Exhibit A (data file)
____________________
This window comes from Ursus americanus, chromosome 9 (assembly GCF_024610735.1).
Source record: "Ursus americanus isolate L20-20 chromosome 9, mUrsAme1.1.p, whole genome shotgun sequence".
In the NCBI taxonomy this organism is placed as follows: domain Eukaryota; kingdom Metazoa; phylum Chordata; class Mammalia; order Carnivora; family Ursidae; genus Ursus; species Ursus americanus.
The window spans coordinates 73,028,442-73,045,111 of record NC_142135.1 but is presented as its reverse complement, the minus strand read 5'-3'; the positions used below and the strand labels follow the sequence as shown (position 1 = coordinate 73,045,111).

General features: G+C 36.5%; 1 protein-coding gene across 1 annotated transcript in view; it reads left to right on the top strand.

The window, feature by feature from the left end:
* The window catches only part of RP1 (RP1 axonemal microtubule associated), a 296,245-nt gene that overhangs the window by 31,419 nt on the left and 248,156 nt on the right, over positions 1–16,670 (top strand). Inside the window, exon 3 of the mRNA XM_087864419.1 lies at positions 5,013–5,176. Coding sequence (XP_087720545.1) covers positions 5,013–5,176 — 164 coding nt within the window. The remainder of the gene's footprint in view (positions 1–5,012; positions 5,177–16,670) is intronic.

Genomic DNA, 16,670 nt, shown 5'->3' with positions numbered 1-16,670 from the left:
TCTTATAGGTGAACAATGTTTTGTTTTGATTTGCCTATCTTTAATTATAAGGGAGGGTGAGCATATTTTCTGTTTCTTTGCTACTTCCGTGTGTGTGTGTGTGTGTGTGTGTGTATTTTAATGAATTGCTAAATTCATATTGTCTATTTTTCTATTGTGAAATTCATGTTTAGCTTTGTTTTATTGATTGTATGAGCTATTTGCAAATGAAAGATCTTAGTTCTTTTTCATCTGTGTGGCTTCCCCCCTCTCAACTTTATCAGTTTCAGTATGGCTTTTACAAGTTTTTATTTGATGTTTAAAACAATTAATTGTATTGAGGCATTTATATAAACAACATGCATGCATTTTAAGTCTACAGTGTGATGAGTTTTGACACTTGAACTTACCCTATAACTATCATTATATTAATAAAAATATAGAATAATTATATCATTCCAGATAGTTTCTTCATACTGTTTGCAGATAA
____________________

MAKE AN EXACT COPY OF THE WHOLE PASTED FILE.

This window comes from Ursus americanus, chromosome 9 (assembly GCF_024610735.1).
Source record: "Ursus americanus isolate L20-20 chromosome 9, mUrsAme1.1.p, whole genome shotgun sequence".
In the NCBI taxonomy this organism is placed as follows: domain Eukaryota; kingdom Metazoa; phylum Chordata; class Mammalia; order Carnivora; family Ursidae; genus Ursus; species Ursus americanus.
The window spans coordinates 73,028,442-73,045,111 of record NC_142135.1 but is presented as its reverse complement, the minus strand read 5'-3'; the positions used below and the strand labels follow the sequence as shown (position 1 = coordinate 73,045,111).

General features: G+C 36.5%; 1 protein-coding gene across 1 annotated transcript in view; it reads left to right on the top strand.

The window, feature by feature from the left end:
* The window catches only part of RP1 (RP1 axonemal microtubule associated), a 296,245-nt gene that overhangs the window by 31,419 nt on the left and 248,156 nt on the right, over positions 1–16,670 (top strand). Inside the window, exon 3 of the mRNA XM_087864419.1 lies at positions 5,013–5,176. Coding sequence (XP_087720545.1) covers positions 5,013–5,176 — 164 coding nt within the window. The remainder of the gene's footprint in view (positions 1–5,012; positions 5,177–16,670) is intronic.

Genomic DNA, 16,670 nt, shown 5'->3' with positions numbered 1-16,670 from the left:
TCTTATAGGTGAACAATGTTTTGTTTTGATTTGCCTATCTTTAATTATAAGGGAGGGTGAGCATATTTTCTGTTTCTTTGCTACTTCCGTGTGTGTGTGTGTGTGTGTGTGTGTATTTTAATGAATTGCTAAATTCATATTGTCTATTTTTCTATTGTGAAATTCATGTTTAGCTTTGTTTTATTGATTGTATGAGCTATTTGCAAATGAAAGATCTTAGTTCTTTTTCATCTGTGTGGCTTCCCCCCTCTCAACTTTATCAGTTTCAGTATGGCTTTTACAAGTTTTTATTTGATGTTTAAAACAATTAATTGTATTGAGGCATTTATATAAACAACATGCATGCATTTTAAGTCTACAGTGTGATGAGTTTTGACACTTGAACTTACCCTATAACTATCATTATATTAATAAAAATATAGAATAATTATATCATTCCAGATAGTTTCTTCATACTGTTTGCAGATAA